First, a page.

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An implant in the motivation and pleasure centres that is controlled by the owner’s neurocomputer. It is illegal and very addictive: users quickly become hooked on anything that activates it. It can be used together with behaviour therapy to change habits and personality.

Thought Control – a new ethical problem! Being able to connect the human brain to a computer via electrodes open, of course, frightening possibilities. Will it be possible to control a person’s thoughts?

There are important ethical aspects of this. It would, of course, theoretically able to control brain functions and modify the human personality. For example, make them more or less prone to aggression or to increase learning ability by adding to chronic stimulation. It’s like with everything else, with the knowledge that there can use it in many ways, “says Göran Lundborg Sweden

People who are exposed without informed consent for research abuse and torture of the new technology, explained idiot when they seek help from authorities. This lack of knowledge caused by the researchers to withhold reports on the technology’s existence

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By: Anders Sandberg. Oxford U.K

The future may well involve the reality of science fiction’s cyborg, persons who have developed some intimate and occasionally necessary relationship with a machine. It is likely that implantable computer chips acting as sensors, or actuators, may soon assist not only failing memory, but even bestow fluency in a new language, or enable “recognition” of previously unmet individuals. The progress already made in therapeutic devices, in prosthetics, and Brain  in computer science indicate that it may well be feasible to develop direct interfaces between the brain and computers.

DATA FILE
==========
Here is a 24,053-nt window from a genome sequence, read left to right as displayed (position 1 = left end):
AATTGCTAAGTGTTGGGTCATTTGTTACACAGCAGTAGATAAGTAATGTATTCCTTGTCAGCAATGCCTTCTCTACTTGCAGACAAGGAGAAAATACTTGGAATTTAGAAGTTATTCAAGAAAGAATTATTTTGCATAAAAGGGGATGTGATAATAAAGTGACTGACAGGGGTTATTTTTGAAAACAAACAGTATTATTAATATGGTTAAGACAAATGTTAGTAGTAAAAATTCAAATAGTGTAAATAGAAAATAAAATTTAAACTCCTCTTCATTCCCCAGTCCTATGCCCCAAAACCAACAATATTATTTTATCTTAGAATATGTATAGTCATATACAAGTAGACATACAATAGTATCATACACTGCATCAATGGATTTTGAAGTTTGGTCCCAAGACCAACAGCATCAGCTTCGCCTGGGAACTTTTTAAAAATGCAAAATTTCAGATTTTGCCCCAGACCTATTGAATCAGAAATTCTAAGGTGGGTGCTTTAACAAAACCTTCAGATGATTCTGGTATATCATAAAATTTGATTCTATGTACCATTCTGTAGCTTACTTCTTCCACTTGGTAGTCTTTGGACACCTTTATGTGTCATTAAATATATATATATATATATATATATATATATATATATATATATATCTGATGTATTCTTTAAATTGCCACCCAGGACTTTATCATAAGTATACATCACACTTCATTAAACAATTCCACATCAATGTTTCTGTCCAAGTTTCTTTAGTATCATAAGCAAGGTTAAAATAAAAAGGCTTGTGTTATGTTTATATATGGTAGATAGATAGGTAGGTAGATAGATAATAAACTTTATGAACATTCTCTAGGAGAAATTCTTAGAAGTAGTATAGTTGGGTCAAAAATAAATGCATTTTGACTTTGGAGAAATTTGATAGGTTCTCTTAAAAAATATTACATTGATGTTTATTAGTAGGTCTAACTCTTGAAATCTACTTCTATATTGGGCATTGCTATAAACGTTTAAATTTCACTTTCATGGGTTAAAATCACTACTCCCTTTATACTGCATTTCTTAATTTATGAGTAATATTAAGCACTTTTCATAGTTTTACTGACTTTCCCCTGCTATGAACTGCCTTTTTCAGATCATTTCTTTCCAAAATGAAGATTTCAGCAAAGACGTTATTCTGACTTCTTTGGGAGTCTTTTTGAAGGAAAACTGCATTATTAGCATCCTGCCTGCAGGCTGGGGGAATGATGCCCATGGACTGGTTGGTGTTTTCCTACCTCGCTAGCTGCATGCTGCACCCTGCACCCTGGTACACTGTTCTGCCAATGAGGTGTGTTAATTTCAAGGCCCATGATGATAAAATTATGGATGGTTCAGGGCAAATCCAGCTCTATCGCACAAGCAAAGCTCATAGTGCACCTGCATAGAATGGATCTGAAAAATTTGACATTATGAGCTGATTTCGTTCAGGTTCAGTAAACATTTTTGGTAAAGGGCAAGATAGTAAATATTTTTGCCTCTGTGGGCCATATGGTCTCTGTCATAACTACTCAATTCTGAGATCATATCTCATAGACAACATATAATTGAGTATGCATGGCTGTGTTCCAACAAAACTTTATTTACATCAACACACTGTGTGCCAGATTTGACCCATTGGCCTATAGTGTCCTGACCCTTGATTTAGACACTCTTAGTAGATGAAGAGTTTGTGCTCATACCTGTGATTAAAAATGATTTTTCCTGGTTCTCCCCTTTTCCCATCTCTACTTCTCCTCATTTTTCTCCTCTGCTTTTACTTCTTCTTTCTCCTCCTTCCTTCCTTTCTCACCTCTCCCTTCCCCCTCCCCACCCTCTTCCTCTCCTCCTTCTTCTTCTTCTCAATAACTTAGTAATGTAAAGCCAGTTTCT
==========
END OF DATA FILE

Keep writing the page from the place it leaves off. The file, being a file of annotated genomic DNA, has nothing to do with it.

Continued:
Colleague, Professor Gershenfeld, asserts that “in 5 years, computers will be everywhere; in 10 years, embedded by bioengineers in our bodies…” Neither visionary professes any qualms about this project, which they expect to alter human nature itself. “Suddenly technology has given us powers with which we can manipulate not only external reality — the physical world — but also, and much more portentously, ourselves.” Once networked the result will be a “collective intellegence, consciousness”, “the hive mind.” “The hive mind…is about taking all these trillions of cells in our skulls that make individual intelligence. consciousness and putting them together and arriving at a new kind of consciousness that transcends all the individuals.”

BRAIN CHIP FUTURE..By: Ellen.McGee and MQ Maguire Jr (KTH  STOCKHOLM SWEDEN)

A collaboration with mindtech